Evan Pritchard is a Marist College Native American history professor and founder of The Center for Algonquin Culture. In his book No Word for Time, he gave us a lyrical and spiritually deep summation of Algonquin myth, history, and philosophy. It is one of the best books on Native American spirituality around.

In Native New Yorkers, Pritchard offers a first-class guide to Indian landmarks and historical sites in three locations: New York City, the Hudson Valley, and Long Island. For anyone living in these places, the author has provided a glimpse of the past when Native Americans shaped the geography of America with their culture, customs, language, and communal life.

Prichard makes the most of archival material and interviews with contemporary leaders of the Algonquin nations. For those of us living in Manhattan it is a treat to learn some of the names it was given; to discover that a great nation existed here a thousand years before Columbus; and to read about it as home to "enlightened masters." We learned, for example, that what is now Broadway, the only street that runs as an angle through the grid of Manhattan, was originally the Mohican Trail, and that four blocks from our home, there was once a shady forested area in which there was a Lenape trading post for pelts of otter, rabbit, fox, bear, and deer; today the garment district's fur district is only a few blocks away.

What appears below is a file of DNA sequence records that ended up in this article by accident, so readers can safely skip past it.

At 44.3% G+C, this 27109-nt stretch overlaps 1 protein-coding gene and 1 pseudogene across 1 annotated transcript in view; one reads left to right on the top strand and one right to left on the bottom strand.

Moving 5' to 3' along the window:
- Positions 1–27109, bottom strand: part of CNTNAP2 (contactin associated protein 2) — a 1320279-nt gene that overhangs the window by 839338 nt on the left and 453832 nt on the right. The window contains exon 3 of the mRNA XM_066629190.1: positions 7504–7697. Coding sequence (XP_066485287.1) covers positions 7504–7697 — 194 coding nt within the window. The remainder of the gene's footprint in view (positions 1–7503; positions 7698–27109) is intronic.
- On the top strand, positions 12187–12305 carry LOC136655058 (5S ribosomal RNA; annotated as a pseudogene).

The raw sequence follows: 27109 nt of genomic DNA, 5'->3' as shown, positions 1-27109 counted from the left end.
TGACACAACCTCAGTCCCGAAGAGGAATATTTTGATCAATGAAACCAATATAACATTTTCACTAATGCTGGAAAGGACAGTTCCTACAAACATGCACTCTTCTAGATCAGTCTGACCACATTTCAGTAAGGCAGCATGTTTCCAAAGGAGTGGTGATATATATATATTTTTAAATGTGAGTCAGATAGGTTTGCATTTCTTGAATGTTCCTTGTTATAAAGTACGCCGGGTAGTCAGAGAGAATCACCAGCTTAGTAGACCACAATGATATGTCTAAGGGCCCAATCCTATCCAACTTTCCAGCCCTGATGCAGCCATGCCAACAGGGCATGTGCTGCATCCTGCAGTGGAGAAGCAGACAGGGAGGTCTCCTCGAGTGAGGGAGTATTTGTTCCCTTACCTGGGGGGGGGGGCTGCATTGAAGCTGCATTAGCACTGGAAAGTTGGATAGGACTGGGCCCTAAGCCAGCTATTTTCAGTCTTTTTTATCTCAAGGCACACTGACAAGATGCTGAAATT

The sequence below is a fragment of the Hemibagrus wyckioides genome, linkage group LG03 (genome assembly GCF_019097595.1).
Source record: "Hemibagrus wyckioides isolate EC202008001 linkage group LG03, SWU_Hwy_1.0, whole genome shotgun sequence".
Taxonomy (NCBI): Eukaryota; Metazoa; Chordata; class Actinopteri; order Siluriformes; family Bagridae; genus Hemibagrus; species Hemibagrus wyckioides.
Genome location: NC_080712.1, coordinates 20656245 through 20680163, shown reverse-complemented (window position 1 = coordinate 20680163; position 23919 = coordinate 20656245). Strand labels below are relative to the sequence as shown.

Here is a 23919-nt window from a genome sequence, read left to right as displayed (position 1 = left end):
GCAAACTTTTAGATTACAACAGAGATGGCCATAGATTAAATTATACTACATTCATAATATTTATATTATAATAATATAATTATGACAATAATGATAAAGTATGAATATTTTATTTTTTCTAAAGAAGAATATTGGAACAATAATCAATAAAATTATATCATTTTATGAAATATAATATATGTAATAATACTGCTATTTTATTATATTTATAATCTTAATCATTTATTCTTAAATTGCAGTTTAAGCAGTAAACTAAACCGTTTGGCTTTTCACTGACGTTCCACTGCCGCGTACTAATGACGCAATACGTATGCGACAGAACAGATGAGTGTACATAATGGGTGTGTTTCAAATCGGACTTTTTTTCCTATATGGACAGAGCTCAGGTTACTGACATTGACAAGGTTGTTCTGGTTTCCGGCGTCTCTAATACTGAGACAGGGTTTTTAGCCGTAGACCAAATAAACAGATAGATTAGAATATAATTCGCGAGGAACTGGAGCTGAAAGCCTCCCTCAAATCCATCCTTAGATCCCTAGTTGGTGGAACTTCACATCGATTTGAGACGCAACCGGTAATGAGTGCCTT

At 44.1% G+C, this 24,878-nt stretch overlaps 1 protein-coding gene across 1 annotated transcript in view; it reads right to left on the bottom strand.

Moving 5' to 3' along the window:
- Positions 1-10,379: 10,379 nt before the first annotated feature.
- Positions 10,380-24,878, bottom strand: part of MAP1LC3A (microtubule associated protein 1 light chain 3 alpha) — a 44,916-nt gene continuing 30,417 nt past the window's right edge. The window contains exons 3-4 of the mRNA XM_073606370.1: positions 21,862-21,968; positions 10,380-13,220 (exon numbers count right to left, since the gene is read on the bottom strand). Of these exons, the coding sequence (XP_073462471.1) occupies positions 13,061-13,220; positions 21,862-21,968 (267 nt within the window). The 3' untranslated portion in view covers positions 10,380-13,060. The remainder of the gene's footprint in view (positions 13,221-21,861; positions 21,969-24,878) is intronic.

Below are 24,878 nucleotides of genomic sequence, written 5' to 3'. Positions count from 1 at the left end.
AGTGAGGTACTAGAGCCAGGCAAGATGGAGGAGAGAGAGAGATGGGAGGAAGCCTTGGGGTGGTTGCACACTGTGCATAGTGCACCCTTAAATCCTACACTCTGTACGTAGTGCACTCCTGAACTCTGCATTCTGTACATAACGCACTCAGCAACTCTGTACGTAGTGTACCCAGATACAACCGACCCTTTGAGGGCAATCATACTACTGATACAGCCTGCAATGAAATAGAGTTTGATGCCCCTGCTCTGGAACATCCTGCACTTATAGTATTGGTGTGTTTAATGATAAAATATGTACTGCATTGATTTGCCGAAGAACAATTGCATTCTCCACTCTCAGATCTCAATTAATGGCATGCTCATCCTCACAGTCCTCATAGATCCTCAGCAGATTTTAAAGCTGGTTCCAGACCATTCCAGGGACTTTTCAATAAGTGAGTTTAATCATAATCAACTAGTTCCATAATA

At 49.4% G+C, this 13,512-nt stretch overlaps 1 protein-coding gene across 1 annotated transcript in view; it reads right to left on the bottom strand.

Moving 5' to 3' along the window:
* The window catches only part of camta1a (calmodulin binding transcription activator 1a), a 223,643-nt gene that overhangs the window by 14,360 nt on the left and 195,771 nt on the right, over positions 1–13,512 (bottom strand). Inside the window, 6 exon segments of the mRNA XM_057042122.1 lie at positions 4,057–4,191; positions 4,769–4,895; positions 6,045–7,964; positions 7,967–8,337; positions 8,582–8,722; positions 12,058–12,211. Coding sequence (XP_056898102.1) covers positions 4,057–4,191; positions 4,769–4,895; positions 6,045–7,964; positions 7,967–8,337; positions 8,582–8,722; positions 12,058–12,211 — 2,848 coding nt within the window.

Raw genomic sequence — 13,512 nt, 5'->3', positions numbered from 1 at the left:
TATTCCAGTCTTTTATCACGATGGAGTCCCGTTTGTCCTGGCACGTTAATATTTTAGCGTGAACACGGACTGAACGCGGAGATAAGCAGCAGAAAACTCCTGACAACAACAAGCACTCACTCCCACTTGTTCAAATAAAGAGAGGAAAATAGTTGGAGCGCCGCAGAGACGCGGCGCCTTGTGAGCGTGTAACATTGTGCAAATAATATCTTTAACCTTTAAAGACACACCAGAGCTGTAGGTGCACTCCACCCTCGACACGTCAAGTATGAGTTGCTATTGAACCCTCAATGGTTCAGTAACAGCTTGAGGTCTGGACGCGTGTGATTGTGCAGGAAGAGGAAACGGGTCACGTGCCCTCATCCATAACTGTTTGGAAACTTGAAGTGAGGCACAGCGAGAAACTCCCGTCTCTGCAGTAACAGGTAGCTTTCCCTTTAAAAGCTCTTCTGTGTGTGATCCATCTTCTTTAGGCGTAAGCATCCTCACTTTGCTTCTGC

This incredibly detailed and imaginatively presented survey of life in New York City, the Hudson Valley, and Long Island before the Europeans arrived tutors us in the spiritual practice of truly cherishing the place where we live.

Pritchard takes us beyond the contemporary gap between the rich and the poor in Manhattan to ponder the ecological legacies of the original Native New Yorkers. He includes original maps and locates sacred sites, burial grounds, horticultural practices, rituals and ceremonies, lodge-building, and a timeline of New York's Algonquin history. After reading Native New Yorkers, we felt closer than ever to the heartbeat of our city, its rich multicultural heritage, and the special piece of Earth on which we live.